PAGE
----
According to the United Nations’s population division, countries experiencing below replacement facility (lower than 2.1 children per woman), indicates that a generation is not producing enough children to replace itself, eventually leading to a reduction in population.
- Total Fertility Rate of 2.0 indicates the stability of the population in the long term for a country. it means two parents are being replaced by two children in the future.
- India is still not expected to see a fall in population for another 30-40 years since more than 30% of the population are between ages 10-30 and are likely to have children over the next two decades.
Mortality rates: Infant and child mortality rates have improved since the previous round. The steepest fall has been recorded in the mortality rate of children under 5 – from 49.7 to 41.9 deaths per 1,000 live births.
Vaccination rates: Similarly, vaccination rates have improved since NFHS-4. The fraction of fully vaccinated children between the ages of 12 and 23 months has gone up from 62% to 76%, along with the rates of partial vaccination.
Childhood diseases: ‘Childhood diseases’ present a more mixed picture. While the prevalence of diarrhea in the two weeks preceding the survey dipped slightly in NFHS-5, the fraction of children receiving ORS and zinc for diarrhea has gone up substantially.
Child-feeding practices: Children’s feeding practices have largely improved – except for the percentage of children younger than 3 years who were breastfed within an hour of birth, which remains unchanged from NFHS-4. The largest improvement is in the percentage of children who were exclusively breastfed when under six months – from 55% in NFHS-4 to 64% in NFHS-5.
Nutritional Status: The NFHS-5 data shows that the percentage of children who are stunted (low height-for-age), wasted (low weight-for-height) and underweight (low weight-for-age) has gone down. There is a slight increase in the percentage of severely wasted and overweight children. The more alarming thing is the 8 percentage points rise in the fraction of children suffering from anemia – from 59% in NFHS-4 to 67% in NFHS-5.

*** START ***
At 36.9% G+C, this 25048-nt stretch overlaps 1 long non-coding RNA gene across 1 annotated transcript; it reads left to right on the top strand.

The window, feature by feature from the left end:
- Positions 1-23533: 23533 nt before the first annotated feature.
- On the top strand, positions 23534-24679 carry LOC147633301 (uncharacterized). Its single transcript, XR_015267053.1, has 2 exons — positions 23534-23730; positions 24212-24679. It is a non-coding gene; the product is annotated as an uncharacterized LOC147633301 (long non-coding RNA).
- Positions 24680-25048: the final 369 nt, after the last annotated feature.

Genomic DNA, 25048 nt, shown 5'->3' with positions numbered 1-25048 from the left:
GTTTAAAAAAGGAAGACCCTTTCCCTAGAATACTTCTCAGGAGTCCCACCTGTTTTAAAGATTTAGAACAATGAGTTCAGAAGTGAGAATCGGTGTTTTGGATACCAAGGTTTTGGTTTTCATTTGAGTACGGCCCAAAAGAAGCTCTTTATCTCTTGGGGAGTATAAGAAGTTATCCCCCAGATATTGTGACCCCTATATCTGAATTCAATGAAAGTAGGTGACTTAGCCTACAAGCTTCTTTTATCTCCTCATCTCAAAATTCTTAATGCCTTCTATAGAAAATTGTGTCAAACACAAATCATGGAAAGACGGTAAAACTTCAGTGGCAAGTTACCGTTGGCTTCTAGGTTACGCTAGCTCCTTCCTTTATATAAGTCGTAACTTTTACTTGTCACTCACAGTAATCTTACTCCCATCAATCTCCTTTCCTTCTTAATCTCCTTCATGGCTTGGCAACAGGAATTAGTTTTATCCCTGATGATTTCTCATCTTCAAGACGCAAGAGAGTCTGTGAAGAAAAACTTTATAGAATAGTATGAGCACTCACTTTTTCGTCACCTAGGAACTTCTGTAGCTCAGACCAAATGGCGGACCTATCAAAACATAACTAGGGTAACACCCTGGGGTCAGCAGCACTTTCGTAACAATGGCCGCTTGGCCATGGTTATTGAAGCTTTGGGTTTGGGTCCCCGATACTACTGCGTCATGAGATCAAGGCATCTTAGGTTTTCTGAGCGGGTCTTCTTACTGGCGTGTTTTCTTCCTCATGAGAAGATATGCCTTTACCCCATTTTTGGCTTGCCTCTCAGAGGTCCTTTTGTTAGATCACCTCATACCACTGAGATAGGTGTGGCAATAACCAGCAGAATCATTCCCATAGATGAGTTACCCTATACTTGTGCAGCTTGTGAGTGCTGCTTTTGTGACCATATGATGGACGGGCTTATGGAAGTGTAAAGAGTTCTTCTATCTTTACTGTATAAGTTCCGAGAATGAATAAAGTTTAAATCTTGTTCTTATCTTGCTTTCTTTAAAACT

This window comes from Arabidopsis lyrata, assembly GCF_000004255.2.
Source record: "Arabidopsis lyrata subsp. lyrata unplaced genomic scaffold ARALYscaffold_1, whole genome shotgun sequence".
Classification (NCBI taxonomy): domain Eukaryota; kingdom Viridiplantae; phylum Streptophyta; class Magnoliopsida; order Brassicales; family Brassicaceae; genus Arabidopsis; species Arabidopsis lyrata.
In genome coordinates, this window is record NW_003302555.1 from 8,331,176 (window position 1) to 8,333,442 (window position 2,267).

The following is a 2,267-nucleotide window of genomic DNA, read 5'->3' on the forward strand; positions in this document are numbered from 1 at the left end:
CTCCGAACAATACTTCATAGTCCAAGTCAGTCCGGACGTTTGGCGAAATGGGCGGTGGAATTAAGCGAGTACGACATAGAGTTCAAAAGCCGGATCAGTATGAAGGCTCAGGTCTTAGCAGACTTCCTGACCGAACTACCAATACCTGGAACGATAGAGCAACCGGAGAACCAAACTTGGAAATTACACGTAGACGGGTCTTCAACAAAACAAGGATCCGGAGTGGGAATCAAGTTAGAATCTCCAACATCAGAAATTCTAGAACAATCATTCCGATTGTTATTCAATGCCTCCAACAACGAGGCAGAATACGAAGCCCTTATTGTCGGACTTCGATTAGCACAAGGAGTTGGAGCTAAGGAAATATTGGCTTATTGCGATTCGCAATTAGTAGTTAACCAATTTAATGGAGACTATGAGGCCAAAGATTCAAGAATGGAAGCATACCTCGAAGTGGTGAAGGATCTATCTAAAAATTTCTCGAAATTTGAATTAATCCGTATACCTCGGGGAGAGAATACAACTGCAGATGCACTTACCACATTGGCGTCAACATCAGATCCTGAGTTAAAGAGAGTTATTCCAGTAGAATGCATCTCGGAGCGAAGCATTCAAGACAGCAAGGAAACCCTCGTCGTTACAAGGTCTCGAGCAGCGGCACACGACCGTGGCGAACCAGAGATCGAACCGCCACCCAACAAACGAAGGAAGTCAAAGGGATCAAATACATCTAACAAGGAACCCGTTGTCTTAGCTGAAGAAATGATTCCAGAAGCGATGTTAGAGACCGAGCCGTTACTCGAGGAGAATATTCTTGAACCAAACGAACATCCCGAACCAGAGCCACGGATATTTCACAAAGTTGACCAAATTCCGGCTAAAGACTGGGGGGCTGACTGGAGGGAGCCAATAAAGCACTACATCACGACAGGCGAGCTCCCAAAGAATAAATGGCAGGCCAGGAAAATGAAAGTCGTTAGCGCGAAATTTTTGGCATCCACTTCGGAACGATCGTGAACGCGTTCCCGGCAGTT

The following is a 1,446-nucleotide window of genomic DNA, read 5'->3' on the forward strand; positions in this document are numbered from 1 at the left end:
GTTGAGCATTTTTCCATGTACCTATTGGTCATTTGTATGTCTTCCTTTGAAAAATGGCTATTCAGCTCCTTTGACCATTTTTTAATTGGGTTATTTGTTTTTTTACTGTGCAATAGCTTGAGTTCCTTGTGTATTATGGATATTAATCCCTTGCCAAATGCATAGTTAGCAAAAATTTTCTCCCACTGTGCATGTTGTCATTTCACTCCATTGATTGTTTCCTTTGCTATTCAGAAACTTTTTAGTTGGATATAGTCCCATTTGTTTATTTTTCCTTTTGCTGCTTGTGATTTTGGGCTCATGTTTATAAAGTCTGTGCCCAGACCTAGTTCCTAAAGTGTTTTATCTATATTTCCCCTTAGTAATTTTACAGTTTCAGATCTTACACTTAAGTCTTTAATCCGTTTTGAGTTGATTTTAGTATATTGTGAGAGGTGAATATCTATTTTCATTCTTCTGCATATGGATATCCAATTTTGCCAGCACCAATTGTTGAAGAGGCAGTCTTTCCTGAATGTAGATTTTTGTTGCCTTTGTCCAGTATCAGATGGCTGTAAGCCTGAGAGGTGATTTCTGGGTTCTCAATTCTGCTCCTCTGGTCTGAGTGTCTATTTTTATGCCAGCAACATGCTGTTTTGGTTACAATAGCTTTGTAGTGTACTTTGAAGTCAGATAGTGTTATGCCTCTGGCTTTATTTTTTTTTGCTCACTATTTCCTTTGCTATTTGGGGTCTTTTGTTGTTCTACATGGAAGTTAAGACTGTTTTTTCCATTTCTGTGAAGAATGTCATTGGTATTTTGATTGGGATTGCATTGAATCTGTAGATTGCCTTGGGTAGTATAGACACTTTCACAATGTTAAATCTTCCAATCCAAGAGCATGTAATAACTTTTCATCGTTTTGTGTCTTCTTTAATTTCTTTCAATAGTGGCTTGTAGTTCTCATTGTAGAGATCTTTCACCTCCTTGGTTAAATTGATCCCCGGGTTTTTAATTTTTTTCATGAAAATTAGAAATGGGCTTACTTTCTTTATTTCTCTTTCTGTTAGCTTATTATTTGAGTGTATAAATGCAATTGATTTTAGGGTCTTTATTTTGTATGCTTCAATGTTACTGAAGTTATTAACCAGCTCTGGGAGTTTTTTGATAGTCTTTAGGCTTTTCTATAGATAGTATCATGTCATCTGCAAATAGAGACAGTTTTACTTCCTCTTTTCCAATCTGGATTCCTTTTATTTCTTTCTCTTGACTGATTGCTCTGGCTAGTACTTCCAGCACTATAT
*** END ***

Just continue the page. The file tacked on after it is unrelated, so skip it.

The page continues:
While there has been some progress, India isn’t making as much progress as it should have towards SDG 2.2 – since the percentage of stunted, wasted, underweight, and anemic children in India is 36%, 19%, 32%, and 67%, respectively.
What are the reasons for the fertility rates decline?
Many factors like education (mean school years for females), economy (Gross Domestic Product), religious beliefs, contraceptive prevalence rate (CPR), the strength of family planning programs, etc influence the fertility rates of a country. These factors play an important role in the current decline in the fertility rate in India also, as listed below:
- Higher level of education among females
- Increased mobility
- Late marriages
- Financial independence
- Better access to family planning methods/ high contraceptive prevalence rate
- The declining infant mortality rate
- The declining neonatal mortality rate
The low Fertility Rates in India eventually will lead to a decline in population like in developed countries such as Japan, Germany, and Russia. Hence, the focus on limiting the family size can be reduced.
The need of the hour now is to divert the attention to other matters like:
- Better employment opportunities so that the limited working population will be skilled in the future.
- Formulate policies to take care of higher medical costs as the population ages and productivity shrinks.
- Provide an affordable social security system that provides pensions to the elderly and takes care of their daily needs and medical expenses.
- States with higher fertility rates need to keep working on improving schooling, income levels, and reducing infant and neonatal mortality rates.